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Vehicle Signal Analysis Using Artificial Neural Networks for a Bridge Weigh-in-Motion System
Seoul National University of Technology / Seoul, Korea
Dankook University / Yongin-si, Gyeonggi-do, Korea
Korea Expressway Corporation / Sungnam-si, Gyeonggi-do, Korea
Hanyang University / Seoul, Korea
* Author to whom correspondence should be addressed.
Received: 31 July 2009; in revised form: 22 September 2009 / Accepted: 24 September 2009 / Published: 12 October 2009
Abstract: This paper describes the procedures for development of signal analysis algorithms using artificial neural networks for Bridge Weigh-in-Motion (B-WIM) systems. Through the analysis procedure, the extraction of information concerning heavy traffic vehicles such as weight, speed, and number of axles from the time domain strain data of the B-WIM system was attempted. As one of the several possible pattern recognition techniques, an Artificial Neural Network (ANN) was employed since it could effectively include dynamic effects and bridge-vehicle interactions. A number of vehicle traveling experiments with sufficient load cases were executed on two different types of bridges, a simply supported pre-stressed concrete girder bridge and a cable-stayed bridge. Different types of WIM systems such as high-speed WIM or low-speed WIM were also utilized during the experiments for cross-checking and to validate the performance of the developed algorithms.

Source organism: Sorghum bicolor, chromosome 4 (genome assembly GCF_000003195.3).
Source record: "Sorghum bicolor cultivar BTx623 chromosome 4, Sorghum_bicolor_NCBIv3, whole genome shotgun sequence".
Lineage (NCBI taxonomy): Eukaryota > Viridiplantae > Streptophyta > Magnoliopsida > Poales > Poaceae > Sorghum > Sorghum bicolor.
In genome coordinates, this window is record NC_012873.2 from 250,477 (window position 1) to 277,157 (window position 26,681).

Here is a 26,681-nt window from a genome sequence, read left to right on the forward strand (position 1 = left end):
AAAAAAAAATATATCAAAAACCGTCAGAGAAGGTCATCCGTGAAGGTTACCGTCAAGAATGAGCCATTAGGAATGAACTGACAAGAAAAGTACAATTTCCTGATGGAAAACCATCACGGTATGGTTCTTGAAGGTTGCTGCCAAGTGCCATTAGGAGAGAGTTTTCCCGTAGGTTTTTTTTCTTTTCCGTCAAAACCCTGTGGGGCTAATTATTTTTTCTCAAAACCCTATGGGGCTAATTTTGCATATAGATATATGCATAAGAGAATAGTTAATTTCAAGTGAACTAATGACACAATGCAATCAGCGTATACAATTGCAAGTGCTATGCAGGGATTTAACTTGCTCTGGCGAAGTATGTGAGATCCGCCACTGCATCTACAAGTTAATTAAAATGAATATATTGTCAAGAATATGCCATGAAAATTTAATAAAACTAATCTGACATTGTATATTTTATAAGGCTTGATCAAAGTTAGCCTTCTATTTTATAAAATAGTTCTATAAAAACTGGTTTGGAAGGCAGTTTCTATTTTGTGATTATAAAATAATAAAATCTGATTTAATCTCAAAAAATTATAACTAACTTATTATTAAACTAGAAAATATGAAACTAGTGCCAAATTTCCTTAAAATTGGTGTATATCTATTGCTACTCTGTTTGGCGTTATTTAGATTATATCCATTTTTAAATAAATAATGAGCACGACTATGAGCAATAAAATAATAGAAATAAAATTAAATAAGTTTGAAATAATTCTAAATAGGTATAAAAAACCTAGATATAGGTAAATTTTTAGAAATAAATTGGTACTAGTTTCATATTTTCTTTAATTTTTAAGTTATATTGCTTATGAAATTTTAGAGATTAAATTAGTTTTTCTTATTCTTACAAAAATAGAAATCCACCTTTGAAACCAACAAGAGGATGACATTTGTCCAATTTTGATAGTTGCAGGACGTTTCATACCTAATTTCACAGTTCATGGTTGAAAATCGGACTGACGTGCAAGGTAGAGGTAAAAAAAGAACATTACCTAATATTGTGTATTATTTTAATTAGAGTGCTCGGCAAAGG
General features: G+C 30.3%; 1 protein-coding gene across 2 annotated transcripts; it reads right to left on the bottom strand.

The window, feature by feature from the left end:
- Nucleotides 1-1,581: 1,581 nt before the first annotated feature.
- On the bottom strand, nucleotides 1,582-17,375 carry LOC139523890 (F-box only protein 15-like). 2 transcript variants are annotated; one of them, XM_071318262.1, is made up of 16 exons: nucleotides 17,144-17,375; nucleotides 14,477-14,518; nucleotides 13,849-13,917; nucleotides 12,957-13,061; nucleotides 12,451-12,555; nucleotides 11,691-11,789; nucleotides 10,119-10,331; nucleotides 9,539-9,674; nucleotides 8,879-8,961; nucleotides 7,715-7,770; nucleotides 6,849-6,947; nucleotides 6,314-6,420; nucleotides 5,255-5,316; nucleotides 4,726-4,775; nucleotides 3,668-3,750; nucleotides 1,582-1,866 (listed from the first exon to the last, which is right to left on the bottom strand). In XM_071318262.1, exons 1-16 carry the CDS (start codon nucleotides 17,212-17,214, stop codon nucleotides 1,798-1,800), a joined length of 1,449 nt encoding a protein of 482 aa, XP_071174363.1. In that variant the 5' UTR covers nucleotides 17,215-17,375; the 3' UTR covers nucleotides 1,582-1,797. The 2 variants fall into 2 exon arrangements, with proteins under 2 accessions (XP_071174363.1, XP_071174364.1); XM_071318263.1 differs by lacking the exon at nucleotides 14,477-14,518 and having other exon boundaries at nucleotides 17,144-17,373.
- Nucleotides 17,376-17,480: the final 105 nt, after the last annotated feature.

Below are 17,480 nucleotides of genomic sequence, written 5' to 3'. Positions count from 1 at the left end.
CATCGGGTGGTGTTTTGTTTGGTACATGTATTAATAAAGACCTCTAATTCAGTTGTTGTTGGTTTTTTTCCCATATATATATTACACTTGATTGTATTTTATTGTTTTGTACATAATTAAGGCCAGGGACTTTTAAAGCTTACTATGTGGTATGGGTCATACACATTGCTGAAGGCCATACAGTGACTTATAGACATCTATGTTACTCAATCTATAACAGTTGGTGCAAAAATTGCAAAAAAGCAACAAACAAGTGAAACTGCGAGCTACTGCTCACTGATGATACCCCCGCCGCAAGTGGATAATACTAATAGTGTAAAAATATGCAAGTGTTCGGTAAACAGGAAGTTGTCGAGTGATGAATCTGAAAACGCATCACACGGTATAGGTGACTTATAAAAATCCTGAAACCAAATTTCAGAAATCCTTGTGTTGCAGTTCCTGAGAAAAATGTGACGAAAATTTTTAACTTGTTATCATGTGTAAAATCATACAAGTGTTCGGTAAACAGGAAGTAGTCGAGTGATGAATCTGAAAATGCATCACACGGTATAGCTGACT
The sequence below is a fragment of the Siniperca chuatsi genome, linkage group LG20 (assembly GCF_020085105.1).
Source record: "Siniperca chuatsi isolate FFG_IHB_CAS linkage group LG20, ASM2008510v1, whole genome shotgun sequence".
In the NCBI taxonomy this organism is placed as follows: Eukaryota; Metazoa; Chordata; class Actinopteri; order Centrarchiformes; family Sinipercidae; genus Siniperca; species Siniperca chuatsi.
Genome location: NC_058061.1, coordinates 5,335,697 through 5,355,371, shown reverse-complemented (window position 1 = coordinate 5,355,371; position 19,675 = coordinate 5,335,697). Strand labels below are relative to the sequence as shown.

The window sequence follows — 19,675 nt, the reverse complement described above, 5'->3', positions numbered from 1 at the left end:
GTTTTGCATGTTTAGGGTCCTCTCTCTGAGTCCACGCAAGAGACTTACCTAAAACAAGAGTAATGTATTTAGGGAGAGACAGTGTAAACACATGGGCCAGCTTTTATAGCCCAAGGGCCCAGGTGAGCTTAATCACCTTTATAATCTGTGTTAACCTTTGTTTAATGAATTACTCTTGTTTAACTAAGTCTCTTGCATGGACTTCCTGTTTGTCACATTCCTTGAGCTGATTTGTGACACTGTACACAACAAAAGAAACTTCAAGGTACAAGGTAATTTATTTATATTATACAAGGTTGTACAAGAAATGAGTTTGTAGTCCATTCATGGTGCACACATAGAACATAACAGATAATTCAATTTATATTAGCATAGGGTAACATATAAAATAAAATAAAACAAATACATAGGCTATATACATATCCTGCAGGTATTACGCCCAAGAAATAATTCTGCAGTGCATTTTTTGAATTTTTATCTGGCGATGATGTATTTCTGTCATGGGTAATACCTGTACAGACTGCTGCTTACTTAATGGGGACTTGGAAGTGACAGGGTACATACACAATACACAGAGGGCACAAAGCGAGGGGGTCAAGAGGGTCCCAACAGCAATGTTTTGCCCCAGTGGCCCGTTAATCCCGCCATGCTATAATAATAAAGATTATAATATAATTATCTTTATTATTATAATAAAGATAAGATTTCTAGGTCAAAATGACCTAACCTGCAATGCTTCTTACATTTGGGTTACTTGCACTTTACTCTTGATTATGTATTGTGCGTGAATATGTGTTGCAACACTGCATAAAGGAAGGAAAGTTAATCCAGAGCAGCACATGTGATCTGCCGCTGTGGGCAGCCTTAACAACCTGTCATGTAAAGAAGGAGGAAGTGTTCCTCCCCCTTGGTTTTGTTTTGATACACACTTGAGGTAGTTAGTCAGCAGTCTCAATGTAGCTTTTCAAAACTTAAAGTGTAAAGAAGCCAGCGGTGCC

Keywords: bridge weigh-in-motion (B-WIM); artificial neural network (ANN); cable-stayed bridge; vehicle information
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MDPI and ACS Style
Kim, S.; Lee, J.; Park, M.-S.; Jo, B.-W. Vehicle Signal Analysis Using Artificial Neural Networks for a Bridge Weigh-in-Motion System. Sensors 2009, 9, 7943-7956.
Kim S, Lee J, Park M-S, Jo B-W. Vehicle Signal Analysis Using Artificial Neural Networks for a Bridge Weigh-in-Motion System. Sensors. 2009; 9(10):7943-7956.
Kim, Sungkon; Lee, Jungwhee; Park, Min-Seok; Jo, Byung-Wan. 2009. "Vehicle Signal Analysis Using Artificial Neural Networks for a Bridge Weigh-in-Motion System." Sensors 9, no. 10: 7943-7956.